Sunday, 9 November 2008

The future of the NWN2 builders community

The famous and overwhelmingly nice Liso (gaining influense 2+ ?) from BouncyRock Entertainment wrote an interesting post at their forum:

"I was reading a blog by Wyrin,
Someone posted their concerns that we're starting to see a trend of modders taking long time outs, or retiring all together.
Why do you think the passion is dieing out so fast?
Post your reasons here "if you would like"
Mine are.

1) Building a module in NWN2 alone is daunting and too time consuming.
2) Players do not comment and vote i.e. 5000 downloads, 25 comments & votes
3) The toolset is problematic

That is all I have thus far. I realize I know nothing about the TS. I do however talk to a lot of modders on a regular basis. These are just my best guesses.
So I wonder....
what are your thoughts?

The Halloween module got so many people excited to get their creative juices flowing and knock something cool out in 3 months!


Here's my thought about this:

Building a module in NWN2 alone is daunting and too time consuming
I'd say that because of that we can make so much more complex modules than with other earlier tools (not only the Aurora toolset for NWN1) we tend to shot for the stars. It's like when a amateur one-man-band on the street tries to play like a professional 85 man symphony orchestra led by a world famous conductor. Just because we have the tools for it we, alone, try to beat them who has this as a full time job.

Maybe lower ambitions would shorten the development time and produce more (but still very enjoyable) modules. Instead of ten 9.75 rated modules we would have hundred 5.0 rated (which still would be a good fun).

For me who has really taken on a project that's too ambitious for my competence that's a problem. 18 months now and lots of work to do. And I know that it's a niche-module that only will attract a smaller audience. I really want to close this project and start on a smaller one. But give up - no!

Players do not comment and vote i.e. 5000 downloads, 25 comments & votes
Yes, the sparse feedback on the hard work sucks. But do we build just for fame and appreciation or because it's fun and a way to kill some time? Do you all give feedback on everything you download from the Vault? I try to, but still I feel that I don't do it in a way that I myself would like other's to do. I really don't know if this has an impact on me wanting to go on or not.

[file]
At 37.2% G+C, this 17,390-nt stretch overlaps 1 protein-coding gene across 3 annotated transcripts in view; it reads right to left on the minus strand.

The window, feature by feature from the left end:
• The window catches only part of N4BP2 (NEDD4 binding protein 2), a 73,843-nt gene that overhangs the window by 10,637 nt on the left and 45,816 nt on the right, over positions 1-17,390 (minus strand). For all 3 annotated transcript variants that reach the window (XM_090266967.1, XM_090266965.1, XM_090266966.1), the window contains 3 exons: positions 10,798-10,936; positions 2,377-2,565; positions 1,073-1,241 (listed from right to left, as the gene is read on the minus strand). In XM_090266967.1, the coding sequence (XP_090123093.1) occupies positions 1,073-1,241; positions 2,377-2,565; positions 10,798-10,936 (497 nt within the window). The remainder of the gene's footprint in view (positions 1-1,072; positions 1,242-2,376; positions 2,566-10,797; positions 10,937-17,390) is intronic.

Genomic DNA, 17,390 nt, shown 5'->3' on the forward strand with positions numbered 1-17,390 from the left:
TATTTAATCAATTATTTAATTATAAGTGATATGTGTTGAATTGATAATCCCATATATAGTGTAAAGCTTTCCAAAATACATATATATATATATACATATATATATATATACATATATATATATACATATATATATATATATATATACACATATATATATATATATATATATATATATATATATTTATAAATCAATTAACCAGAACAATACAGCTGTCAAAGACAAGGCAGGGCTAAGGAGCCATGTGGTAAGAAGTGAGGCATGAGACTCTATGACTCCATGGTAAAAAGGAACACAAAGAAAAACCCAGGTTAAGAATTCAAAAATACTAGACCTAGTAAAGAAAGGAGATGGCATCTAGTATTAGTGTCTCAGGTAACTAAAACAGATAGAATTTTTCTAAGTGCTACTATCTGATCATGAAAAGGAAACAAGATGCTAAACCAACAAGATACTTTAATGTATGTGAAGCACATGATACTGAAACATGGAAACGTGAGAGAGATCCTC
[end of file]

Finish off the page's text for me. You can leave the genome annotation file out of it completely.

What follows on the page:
The toolset is problematic
I would say no. The toolset has it's quirks but it's better than all tools I've seen (and that's a lot). The problem is that you can do so much with that it's easy to get lost in small and insignificant stuff. This is what differ many of us amateur builders from the professionals. We can fiddle with the color of a hill, the angle of a mountain for hours or why not a script for sitting on furnitures in the most perfect way. The professionals focus on their task and leave all the other stuff aside. The player's will not care of the flagstones are overlapping with the grass or not. The care about the game-play. The exception is people like me that can't play a module without thinking about how I could steal ideas or what I could have done better. Crashes, bugs and such are irritating but if one plan, backup, and have patience and lots of good fellow-builders it's not a biggie.

Just my 2 pennies worth, but it doesn't mean that I'm not concerned with lots of veterans and first-timers leaving or taking long to everlasting breaks. I am.

It' may take forever but I'm not quitting...


Liso said...

+2 influence!! yay! thanks Amraphael, That was very kind of you to pass this along :)

Liso said...

umm.... overwhelmingly nice? some how, I'm not sure if that is a complement or not! :P

Amraphael said...

:) Never been good at complements, but yes it was supposed to be one :)

Wyrin said...

great post
it was definitely ambitions that bit me - combined with a lack of time and busy real life that made me feel it was getting out of hand

But you are right - player feedback was only ever part of it - the personal enjoyment and satisfaction of building/writing something meant much more to me